7 Jun, 15:39
ERC can confirm that the Federation Française de Rugby (FFR) has withdrawn its application to host the 2014 Heineken Cup and Amlin Challenge Cup finals, due to the ongoing uncertainty regarding the availability of the Stade de France.
"Thomond Park is the ultimate challenge in European competition so our intensity levels will have to be really high," said Limerick-born O'Shea who won 35 Irish caps and played his club rugby with Leinster and London Irish.
"The players are really excited about the prospect of a European semi-final and this is certainly a big match for us.
"All I can ever ask of my team is that they give everything to the performance - then it's simply a case of the best men win so we will see what happens.
"This is all about Harlequins playing in a semi-final rather than about me. Obviously I always enjoy going home and I will look forward to taking the team there as I would for any big occasion. We are all looking forward to it immensely.
"Harlequins have won this competition twice before but it is now harder than ever to win because the introduction of the Heineken Cup teams has taken it to another level.
"If you just look at the semi-finalists of the Amlin, none of them would look out of place gracing the last four of the Heineken Cup.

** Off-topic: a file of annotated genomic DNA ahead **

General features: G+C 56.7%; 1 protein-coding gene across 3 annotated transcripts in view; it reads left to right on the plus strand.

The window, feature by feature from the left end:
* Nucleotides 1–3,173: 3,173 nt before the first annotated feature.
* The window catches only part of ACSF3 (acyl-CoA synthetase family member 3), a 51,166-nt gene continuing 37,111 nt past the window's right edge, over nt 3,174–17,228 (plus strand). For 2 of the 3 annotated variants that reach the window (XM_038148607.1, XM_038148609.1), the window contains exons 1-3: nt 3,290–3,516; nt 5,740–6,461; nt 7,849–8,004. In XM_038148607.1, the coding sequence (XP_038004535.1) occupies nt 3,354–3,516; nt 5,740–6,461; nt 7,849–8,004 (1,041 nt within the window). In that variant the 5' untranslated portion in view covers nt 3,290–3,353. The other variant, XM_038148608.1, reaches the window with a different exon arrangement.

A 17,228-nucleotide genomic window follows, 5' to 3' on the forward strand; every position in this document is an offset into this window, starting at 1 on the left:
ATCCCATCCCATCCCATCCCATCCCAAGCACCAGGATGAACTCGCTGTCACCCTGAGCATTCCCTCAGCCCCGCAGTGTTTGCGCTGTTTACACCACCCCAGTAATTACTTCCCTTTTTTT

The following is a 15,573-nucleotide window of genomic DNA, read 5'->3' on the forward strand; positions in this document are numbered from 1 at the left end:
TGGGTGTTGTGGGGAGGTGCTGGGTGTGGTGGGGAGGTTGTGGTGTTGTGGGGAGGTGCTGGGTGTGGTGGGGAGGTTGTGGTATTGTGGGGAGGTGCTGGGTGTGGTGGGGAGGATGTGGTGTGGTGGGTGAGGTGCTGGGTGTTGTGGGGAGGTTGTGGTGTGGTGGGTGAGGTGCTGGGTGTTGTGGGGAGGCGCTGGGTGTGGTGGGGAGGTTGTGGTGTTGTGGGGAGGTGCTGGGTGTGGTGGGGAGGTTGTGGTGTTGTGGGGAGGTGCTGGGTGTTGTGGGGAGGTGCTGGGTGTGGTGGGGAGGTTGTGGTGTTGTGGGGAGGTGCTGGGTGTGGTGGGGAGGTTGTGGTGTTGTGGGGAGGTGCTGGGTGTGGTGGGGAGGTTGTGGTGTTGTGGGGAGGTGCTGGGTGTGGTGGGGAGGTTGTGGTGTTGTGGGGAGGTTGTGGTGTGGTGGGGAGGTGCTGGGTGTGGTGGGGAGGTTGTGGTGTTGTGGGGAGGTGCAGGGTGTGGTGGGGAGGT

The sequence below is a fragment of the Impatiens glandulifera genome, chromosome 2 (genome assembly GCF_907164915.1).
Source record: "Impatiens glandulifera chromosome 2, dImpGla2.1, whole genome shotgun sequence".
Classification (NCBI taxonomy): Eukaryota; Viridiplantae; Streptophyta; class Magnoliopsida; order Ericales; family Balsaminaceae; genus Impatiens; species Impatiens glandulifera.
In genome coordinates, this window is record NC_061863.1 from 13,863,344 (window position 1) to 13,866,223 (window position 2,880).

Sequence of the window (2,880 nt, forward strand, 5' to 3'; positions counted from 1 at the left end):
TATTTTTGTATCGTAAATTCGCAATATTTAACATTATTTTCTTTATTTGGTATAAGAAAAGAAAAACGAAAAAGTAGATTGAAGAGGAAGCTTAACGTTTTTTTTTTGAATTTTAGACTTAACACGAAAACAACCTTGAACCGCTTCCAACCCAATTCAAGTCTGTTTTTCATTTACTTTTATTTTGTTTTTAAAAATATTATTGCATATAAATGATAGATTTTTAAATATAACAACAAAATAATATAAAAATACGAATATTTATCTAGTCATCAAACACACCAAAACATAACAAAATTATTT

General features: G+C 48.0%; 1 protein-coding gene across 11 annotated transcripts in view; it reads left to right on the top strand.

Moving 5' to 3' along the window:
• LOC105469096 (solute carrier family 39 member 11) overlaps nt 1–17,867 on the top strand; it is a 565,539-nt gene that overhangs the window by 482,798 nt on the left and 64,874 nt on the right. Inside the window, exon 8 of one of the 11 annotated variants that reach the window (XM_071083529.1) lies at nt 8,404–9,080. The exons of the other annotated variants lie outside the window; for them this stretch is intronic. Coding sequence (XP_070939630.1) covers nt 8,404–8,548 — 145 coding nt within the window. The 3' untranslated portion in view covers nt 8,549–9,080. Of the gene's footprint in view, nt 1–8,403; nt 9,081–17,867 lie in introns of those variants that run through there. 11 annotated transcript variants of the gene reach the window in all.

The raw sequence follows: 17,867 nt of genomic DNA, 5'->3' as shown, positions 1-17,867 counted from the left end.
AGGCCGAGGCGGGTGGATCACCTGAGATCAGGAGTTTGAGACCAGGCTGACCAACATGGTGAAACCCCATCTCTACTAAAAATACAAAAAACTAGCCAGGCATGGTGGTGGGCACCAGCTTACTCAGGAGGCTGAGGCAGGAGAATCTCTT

"We've experienced it all in the Amlin Challenge Cup this season. We were virtually flooded in Bayonne and they were bailing hay in the snow at Connacht but this has been a great competition to be involved with."
And as a former Leinster player O'Shea knows all about the mental and physical demands of playing Munster on their own patch and is in ideal position to pass on that knowledge to Chris Robshaw and his team.
"I have always thought of Thomond Park and Munster as the heart and soul of Irish rugby," said O'Shea. "The reason Ireland turned the corner at international level was because the guys from Munster started to win in Europe on a regular basis. That provided the spine and humour of the Ireland team.
"And I know it's going to be a great occasion. The crowd there are very knowledgeable, incredibly passionate and very loud."
Harlequins have only won one of their six previous European contests with Munster, winning 48-40 at the Twickenham Stoop in the 1997 / 1998 Heineken Cup, and have struggled on the road in the Premiership this season.
Quins have won just one of their 10 Premiership away games, though five of the eight defeats - they drew at London Wasps on the opening day of the season - have been by seven points or less.
"Our away record has not been great this season and we have lost quite a few games by just one score, which has been very disappointing. But on our day we know we can be a very, very difficult team to beat and can challenge anyone.
"We have sat down and committed to a style of rugby that we believe suits us and will make as a very strong team for the future."